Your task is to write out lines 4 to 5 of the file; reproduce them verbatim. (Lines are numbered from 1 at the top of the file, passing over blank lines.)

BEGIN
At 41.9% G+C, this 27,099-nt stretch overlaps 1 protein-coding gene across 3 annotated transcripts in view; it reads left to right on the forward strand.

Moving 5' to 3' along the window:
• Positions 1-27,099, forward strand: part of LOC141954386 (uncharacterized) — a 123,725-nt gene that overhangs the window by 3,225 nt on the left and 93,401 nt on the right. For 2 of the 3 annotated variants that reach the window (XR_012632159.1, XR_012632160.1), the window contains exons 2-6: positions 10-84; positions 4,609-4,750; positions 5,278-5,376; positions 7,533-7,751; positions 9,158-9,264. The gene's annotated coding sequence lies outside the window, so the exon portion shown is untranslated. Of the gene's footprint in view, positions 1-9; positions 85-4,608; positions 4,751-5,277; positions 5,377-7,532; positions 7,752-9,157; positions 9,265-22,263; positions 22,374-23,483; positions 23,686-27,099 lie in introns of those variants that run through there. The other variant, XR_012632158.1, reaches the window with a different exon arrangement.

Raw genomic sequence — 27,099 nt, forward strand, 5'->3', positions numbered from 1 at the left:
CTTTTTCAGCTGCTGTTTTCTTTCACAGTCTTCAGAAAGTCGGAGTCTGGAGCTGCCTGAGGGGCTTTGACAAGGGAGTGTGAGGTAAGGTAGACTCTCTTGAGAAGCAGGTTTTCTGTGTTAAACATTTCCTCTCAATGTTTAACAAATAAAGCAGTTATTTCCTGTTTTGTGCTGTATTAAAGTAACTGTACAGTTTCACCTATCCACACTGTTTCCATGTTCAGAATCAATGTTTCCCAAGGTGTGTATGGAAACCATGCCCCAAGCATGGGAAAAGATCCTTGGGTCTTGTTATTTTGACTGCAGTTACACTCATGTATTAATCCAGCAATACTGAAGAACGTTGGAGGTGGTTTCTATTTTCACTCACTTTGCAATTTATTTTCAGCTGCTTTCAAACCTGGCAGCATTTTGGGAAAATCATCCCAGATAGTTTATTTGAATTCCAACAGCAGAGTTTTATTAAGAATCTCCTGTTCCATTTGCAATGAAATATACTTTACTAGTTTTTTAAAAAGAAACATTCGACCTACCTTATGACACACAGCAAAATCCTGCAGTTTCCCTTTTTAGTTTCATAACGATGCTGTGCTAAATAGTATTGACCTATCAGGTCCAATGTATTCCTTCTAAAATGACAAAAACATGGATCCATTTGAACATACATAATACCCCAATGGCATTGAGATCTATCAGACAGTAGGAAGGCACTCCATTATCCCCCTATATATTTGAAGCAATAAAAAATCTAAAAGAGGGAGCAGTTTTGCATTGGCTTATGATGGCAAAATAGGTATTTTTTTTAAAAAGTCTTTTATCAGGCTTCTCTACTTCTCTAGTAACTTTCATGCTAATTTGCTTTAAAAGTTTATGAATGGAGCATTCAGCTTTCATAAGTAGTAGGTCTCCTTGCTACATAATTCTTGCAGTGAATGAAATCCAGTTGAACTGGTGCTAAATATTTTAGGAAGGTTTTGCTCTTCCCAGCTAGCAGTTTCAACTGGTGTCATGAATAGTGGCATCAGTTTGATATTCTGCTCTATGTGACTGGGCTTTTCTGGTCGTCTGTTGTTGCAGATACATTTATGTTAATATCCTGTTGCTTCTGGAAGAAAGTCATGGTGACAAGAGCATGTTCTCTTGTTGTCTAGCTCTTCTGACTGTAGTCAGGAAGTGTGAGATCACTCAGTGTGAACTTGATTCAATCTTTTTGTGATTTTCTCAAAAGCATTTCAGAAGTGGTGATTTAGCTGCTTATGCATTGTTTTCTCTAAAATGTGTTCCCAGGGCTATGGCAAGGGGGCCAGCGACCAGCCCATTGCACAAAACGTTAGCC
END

Raw genomic sequence — 27,099 nt, forward strand, 5'->3', positions numbered from 1 at the left:
CTTTTTCAGCTGCTGTTTTCTTTCACAGTCTTCAGAAAGTCGGAGTCTGGAGCTGCCTGAGGGGCTTTGACAAGGGAGTGTGAGGTAAGGTAGACTCTCTTGAGAAGCAGGTTTTCTGTGTTAAACATTTCCTCTCAATGTTTAACAAATAAAGCAGTTATTTCCTGTTTTGTGCTGTATTAAAGTAACTGTACAGTTTCACCTATCCACACTGTTTCCATGTTCAGAATCAATGTTTCCCAAGGTGTGTATGGAAACCATGCCCCAAGCATGGGAAAAGATCCTTGGGTCTTGTTATTTTGACTGCAGTTACACTCATGTATTAATCCAGCAATACTGAAGAACGTTGGAGGTGGTTTCTATTTTCACTCACTTTGCAATTTATTTTCAGCTGCTTTCAAACCTGGCAGCATTTTGGGAAAATCATCCCAGATAGTTTATTTGAATTCCAACAGCAGAGTTTTATTAAGAATCTCCTGTTCCATTTGCAATGAAATATACTTTACTAGTTTTTTAAAAAGAAACATTCGACCTACCTTATGACACACAGCAAAATCCTGCAGTTTCCCTTTTTAGTTTCATAACGATGCTGTGCTAAATAGTATTGACCTATCAGGTCCAATGTATTCCTTCTAAAATGACAAAAACATGGATCCATTTGAACATACATAATACCCCAATGGCATTGAGATCTATCAGACAGTAGGAAGGCACTCCATTATCCCCCTATATATTTGAAGCAATAAAAAATCTAAAAGAGGGAGCAGTTTTGCATTGGCTTATGATGGCAAAATAGGTATTTTTTTTAAAAAGTCTTTTATCAGGCTTCTCTACTTCTCTAGTAACTTTCATGCTAATTTGCTTTAAAAGTTTATGAATGGAGCATTCAGCTTTCATAAGTAGTAGGTCTCCTTGCTACATAATTCTTGCAGTGAATGAAATCCAGTTGAACTGGTGCTAAATATTTTAGGAAGGTTTTGCTCTTCCCAGCTAGCAGTTTCAACTGGTGTCATGAATAGTGGCATCAGTTTGATATTCTGCTCTATGTGACTGGGCTTTTCTGGTCGTCTGTTGTTGCAGATACATTTATGTTAATATCCTGTTGCTTCTGGAAGAAAGTCATGGTGACAAGAGCATGTTCTCTTGTTGTCTAGCTCTTCTGACTGTAGTCAGGAAGTGTGAGATCACTCAGTGTGAACTTGATTCAATCTTTTTGTGATTTTCTCAAAAGCATTTCAGAAGTGGTGATTTAGCTGCTTATGCATTGTTTTCTCTAAAATGTGTTCCCAGGGCTATGGCAAGGGGGCCAGCGACCAGCCCATTGCACAAAACGTTAGCC